We had a new blind fitted in the bedroom today. It looks very nice.
I mention this because international media reports seem to be suggesting that Tokyo is caught up in mass panic, teetering on the verge of social breakdown and ever greater catastrophe.
This is very, very far from being the case.
I was teaching in Ochanomizu again today, and it took a bit longer to get there than usual, because only local trains were running, and only about half the normal number. “A bit longer” however, is “half an hour longer”, so an extra third. That’s well within the normal range for disruption caused by a breakdown or an accident. Some reports appear to be suggesting that Tokyo is suffering food shortages. That’s also not the case. I ate lunch at the food court in Mizonokuchi, which was operating normally. You know, people paying for sandwiches and noodles and deep-fried octopus, rather than having rice balls handed out by rescue workers. It is true that there are long queues for petrol. On the way home I saw one petrol station that had sold out, another that was selling, and another where a tanker was refilling it. I’d just like to draw attention to that last one. Our local supermarket was selling fried chicken, sushi, and fresh meat and fish as normal, although they were out of rice, and batteries and torches have vanished. But then, when the power company is promising to cut off your power for three hours every day (and do they? No. Can’t keep promises, these people) you quite naturally buy batteries for your torches.
But panic sweeping the city, as Reuters reported? Absolutely not.
Japan is also rather less obsessed with the Fukushima Daiichi nuclear plant than the rest of the world. Obviously, it is a serious concern, but everyone has been evacuated from the 20km radius (the reactors are on the coast, which partially caused the problem, but also halves the area that needs to be evacuated), and radiation levels everywhere except inside the plant are still safe. It could still develop into a nasty accident, but not into a world-threatening disaster. I think there are two reasons for this obsession. First, it’s nuclear. Let’s all be scared of “nuclear”. A lot of people are saying that this shows that nuclear power isn’t safe, but it’s still possible that the result of this will be “You can hit a forty-year-old power plant with a magnitude 9 earthquake and a 6m tsunami in quick succession, and get nothing more than a highly localised radiation leak”, which sounds pretty safe to me. We won’t know whether it’s safe until it’s over. The thirty-year-old plant 10km along the coast seems to have shut down safely with no leakage, incidentally. Second, it’s the only bit of the disaster that looks like it might get worse, and everyone loves to speculate about how bad it could get. (The prominence given to the collapse of the Japanese stock market rather supports this interpretation.)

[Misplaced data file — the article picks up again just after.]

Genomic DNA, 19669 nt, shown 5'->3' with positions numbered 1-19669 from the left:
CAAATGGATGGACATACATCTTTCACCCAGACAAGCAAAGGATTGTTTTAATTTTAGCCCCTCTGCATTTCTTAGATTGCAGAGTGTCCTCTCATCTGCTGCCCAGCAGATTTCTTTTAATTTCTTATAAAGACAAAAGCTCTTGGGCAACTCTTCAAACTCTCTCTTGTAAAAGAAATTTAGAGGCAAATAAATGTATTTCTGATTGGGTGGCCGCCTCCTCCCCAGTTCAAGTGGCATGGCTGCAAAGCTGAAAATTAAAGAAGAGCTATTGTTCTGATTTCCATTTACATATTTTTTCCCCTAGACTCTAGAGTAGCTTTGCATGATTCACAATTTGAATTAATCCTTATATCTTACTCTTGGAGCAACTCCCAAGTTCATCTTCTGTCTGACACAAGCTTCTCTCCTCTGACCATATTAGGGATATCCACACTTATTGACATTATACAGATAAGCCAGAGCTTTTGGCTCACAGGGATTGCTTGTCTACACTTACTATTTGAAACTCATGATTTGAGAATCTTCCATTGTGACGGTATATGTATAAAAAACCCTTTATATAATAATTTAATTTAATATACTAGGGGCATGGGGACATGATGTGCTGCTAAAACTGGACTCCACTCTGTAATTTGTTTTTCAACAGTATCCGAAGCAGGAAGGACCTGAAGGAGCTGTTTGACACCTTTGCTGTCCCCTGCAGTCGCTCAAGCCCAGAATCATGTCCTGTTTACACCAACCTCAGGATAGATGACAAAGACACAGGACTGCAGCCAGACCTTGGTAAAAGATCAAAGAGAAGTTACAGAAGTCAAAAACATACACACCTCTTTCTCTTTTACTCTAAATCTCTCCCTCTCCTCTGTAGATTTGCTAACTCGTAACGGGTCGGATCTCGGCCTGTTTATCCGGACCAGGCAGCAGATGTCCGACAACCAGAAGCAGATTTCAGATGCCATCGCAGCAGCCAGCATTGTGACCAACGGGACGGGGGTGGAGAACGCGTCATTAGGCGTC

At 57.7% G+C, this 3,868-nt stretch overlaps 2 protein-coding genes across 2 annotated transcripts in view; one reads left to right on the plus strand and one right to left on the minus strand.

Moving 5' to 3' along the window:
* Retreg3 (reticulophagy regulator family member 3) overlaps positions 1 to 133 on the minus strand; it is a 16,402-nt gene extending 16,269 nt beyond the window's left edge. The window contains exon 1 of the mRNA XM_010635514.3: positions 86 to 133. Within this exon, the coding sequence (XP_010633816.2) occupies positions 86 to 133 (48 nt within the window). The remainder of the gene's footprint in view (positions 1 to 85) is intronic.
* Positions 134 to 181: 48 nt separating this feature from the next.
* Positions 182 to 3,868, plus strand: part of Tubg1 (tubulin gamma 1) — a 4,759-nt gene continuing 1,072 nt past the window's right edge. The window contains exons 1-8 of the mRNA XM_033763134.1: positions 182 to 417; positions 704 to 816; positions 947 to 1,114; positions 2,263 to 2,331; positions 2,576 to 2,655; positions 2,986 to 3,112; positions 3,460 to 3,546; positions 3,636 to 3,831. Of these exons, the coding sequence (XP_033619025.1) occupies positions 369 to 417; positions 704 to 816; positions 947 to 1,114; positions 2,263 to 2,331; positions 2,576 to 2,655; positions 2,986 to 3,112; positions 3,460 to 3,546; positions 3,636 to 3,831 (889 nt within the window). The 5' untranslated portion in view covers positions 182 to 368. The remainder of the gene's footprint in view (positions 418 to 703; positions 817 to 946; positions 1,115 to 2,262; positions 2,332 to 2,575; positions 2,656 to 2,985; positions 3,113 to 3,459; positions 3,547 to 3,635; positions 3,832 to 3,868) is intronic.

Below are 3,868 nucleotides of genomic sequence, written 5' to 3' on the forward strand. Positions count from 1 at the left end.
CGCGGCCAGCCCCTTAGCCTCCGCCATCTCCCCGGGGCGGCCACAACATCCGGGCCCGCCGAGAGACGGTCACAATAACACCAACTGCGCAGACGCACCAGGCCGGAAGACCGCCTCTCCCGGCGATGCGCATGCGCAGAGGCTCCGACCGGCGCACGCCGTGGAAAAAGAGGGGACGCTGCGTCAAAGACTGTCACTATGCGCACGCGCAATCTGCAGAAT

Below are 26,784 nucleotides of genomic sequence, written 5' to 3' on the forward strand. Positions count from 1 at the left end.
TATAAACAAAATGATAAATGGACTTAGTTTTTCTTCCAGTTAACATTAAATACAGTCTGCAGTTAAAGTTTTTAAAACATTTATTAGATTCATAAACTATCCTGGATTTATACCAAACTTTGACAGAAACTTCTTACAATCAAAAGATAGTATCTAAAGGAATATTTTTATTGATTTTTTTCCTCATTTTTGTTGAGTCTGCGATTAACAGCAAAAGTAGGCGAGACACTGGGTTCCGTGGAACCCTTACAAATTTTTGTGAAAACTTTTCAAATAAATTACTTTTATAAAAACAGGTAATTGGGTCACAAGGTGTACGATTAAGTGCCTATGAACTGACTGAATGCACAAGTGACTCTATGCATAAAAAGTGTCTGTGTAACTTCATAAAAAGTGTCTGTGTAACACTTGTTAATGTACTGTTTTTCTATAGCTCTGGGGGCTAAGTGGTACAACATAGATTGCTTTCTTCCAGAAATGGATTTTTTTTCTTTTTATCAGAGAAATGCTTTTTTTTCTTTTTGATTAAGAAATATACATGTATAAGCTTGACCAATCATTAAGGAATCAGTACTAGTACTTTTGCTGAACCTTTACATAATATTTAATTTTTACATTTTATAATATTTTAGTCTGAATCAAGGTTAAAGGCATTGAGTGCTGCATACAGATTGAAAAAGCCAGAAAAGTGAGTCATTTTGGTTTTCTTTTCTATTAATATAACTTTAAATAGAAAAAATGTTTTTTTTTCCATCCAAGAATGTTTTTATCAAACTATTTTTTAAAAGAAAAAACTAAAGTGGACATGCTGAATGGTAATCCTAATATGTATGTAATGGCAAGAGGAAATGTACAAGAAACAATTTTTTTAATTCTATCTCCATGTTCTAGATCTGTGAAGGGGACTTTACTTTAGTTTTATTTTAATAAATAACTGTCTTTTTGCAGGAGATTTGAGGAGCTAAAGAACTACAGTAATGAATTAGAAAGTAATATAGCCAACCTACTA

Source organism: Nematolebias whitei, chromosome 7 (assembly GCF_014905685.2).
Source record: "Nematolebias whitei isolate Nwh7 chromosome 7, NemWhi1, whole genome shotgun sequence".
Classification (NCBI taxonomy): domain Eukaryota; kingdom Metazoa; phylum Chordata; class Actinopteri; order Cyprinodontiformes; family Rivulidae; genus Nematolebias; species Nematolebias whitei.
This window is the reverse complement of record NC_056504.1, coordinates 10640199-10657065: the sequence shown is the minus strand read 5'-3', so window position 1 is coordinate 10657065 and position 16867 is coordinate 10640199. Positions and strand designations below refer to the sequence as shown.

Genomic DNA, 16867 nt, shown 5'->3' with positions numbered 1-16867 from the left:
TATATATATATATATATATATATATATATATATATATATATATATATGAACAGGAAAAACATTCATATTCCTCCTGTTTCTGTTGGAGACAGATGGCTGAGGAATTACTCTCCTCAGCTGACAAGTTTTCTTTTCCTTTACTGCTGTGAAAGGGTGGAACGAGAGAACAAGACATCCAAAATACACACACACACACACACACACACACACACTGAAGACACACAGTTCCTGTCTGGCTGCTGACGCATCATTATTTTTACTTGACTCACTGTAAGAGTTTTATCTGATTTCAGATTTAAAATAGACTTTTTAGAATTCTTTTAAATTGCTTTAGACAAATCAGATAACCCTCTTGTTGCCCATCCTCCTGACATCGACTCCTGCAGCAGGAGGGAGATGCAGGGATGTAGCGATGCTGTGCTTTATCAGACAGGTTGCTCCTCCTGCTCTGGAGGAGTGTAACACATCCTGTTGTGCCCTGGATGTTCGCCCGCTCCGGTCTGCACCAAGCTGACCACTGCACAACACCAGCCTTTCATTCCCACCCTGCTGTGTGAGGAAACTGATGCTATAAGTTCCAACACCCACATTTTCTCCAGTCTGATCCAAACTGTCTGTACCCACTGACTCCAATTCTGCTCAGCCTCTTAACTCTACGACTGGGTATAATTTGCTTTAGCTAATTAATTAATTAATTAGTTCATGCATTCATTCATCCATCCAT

Even people who are being supportive of Japan and tweeting their support for the fifty workers risking their lives at the nuclear plant tend to forget the hundreds and thousands of workers risking their lives to rescue people from collapsed houses in towns devastated by tsunamis. There are fires burning, gas tanks exploding, constant aftershocks that could collapse the structures, and the ever-present risk of another tsunami, if there’s a large aftershock in the wrong place. The rescuers are doing a fantastic job, but not just at the nuclear power plant.
It’s often said that if you read news coverage of a subject you know something about, you lose all faith in the media’s accuracy. That’s certainly the case here. Of course, most of them don’t speak Japanese, can’t get out of Tokyo, and need to file a dramatic report. Even if there was a well-organised flow of reliable information, it would be hard for them to use it, and, given the genuine chaos in parts of northeastern Japan, there most certainly isn’t.
So, ignore the picture the international media is painting. Tokyo is fine. I don’t need emergency shipments of supplies. (Yuriko’s parents are sending some more batteries and extra flour, which will cover us perfectly well.) The further north you go, however, the bigger the problems get, so if you want to do something practical, I recommend donating to your local Red Cross, because they will channel funding to the Japanese Red Cross, which is already working on the ground.
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